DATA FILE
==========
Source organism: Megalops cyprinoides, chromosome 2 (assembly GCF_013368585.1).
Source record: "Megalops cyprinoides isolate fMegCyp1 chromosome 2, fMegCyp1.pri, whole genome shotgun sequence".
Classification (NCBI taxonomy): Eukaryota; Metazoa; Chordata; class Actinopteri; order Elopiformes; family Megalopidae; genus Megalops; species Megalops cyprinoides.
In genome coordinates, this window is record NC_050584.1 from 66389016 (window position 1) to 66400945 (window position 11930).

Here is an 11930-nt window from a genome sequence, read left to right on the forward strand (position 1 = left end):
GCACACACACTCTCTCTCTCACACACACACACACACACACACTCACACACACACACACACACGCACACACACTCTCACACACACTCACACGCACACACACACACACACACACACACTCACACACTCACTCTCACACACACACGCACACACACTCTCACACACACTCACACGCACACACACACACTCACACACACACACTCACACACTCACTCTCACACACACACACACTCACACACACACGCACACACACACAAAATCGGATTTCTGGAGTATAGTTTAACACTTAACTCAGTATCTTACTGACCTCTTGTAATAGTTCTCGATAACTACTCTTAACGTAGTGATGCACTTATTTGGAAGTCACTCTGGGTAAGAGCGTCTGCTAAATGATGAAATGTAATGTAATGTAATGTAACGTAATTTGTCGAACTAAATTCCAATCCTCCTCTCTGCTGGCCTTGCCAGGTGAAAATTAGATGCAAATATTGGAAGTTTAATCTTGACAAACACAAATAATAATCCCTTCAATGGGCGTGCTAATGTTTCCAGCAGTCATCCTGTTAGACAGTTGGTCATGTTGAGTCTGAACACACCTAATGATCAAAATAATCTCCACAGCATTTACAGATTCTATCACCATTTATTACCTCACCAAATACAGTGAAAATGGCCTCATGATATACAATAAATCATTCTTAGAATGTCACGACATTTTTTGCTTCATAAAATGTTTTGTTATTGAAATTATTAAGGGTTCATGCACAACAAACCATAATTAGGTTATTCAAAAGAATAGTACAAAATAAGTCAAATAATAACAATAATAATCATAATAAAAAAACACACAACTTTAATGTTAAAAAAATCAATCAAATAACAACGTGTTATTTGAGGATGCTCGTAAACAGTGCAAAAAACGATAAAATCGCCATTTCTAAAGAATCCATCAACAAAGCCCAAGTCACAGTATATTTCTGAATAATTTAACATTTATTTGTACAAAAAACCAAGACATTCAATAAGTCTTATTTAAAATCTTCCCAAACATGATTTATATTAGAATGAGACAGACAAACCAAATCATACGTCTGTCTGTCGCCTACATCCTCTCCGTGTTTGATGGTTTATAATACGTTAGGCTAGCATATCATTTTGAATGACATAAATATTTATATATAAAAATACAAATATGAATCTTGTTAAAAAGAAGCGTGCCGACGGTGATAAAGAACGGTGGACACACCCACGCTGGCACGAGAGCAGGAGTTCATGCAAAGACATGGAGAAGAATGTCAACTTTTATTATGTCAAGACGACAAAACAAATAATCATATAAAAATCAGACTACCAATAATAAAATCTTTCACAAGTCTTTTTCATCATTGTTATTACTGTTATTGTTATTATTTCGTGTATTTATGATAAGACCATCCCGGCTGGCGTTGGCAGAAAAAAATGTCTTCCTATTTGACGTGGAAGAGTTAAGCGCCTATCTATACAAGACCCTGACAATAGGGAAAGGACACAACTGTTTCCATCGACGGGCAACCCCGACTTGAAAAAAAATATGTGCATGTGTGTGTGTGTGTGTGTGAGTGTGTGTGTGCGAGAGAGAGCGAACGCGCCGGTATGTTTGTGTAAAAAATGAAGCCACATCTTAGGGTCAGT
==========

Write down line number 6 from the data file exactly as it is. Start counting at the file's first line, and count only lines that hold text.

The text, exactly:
GCACACACACTCTCTCTCTCACACACACACACACACACACACTCACACACACACACACACACGCACACACACTCTCACACACACTCACACGCACACACACACACACACACACACACTCACACACTCACTCTCACACACACACGCACACACACTCTCACACACACTCACACGCACACACACACACTCACACACACACACTCACACACTCACTCTCACACACACACACACTCACACACACACGCACACACACACAAAATCGGATTTCTGGAGTATAGTTTAACACTTAACTCAGTATCTTACTGACCTCTTGTAATAGTTCTCGATAACTACTCTTAACGTAGTGATGCACTTATTTGGAAGTCACTCTGGGTAAGAGCGTCTGCTAAATGATGAAATGTAATGTAATGTAATGTAACGTAATTTGTCGAACTAAATTCCAATCCTCCTCTCTGCTGGCCTTGCCAGGTGAAAATTAGATGCAAATATTGGAAGTTTAATCTTGACAAACACAAATAATAATCCCTTCAATGGGCGTGCTAATGTTTCCAGCAGTCATCCTGTTAGACAGTTGGTCATGTTGAGTCTGAACACACCTAATGATCAAAATAATCTCCACAGCATTTACAGATTCTATCACCATTTATTACCTCACCAAATACAGTGAAAATGGCCTCATGATATACAATAAATCATTCTTAGAATGTCACGACATTTTTTGCTTCATAAAATGTTTTGTTATTGAAATTATTAAGGGTTCATGCACAACAAACCATAATTAGGTTATTCAAAAGAATAGTACAAAATAAGTCAAATAATAACAATAATAATCATAATAAAAAAACACACAACTTTAATGTTAAAAAAATCAATCAAATAACAACGTGTTATTTGAGGATGCTCGTAAACAGTGCAAAAAACGATAAAATCGCCATTTCTAAAGAATCCATCAACAAAGCCCAAGTCACAGTATATTTCTGAATAATTTAACATTTATTTGTACAAAAAACCAAGACATTCAATAAGTCTTATTTAAAATCTTCCCAAACATGATTTATATTAGAATGAGACAGACAAACCAAATCATACGTCTGTCTGTCGCCTACATCCTCTCCGTGTTTGATGGTTTATAATACGTTAGGCTAGCATATCATTTTGAATGACATAAATATTTATATATAAAAATACAAATATGAATCTTGTTAAAAAGAAGCGTGCCGACGGTGATAAAGAACGGTGGACACACCCACGCTGGCACGAGAGCAGGAGTTCATGCAAAGACATGGAGAAGAATGTCAACTTTTATTATGTCAAGACGACAAAACAAATAATCATATAAAAATCAGACTACCAATAATAAAATCTTTCACAAGTCTTTTTCATCATTGTTATTACTGTTATTGTTATTATTTCGTGTATTTATGATAAGACCATCCCGGCTGGCGTTGGCAGAAAAAAATGTCTTCCTATTTGACGTGGAAGAGTTAAGCGCCTATCTATACAAGACCCTGACAATAGGGAAAGGACACAACTGTTTCCATCGACGGGCAACCCCGACTTGAAAAAAAATATGTGCATGTGTGTGTGTGTGTGTGTGAGTGTGTGTGTGCGAGAGAGAGCGAACGCGCCGGTATGTTTGTGTAAAAAATGAAGCCACATCTTAGGGTCAGT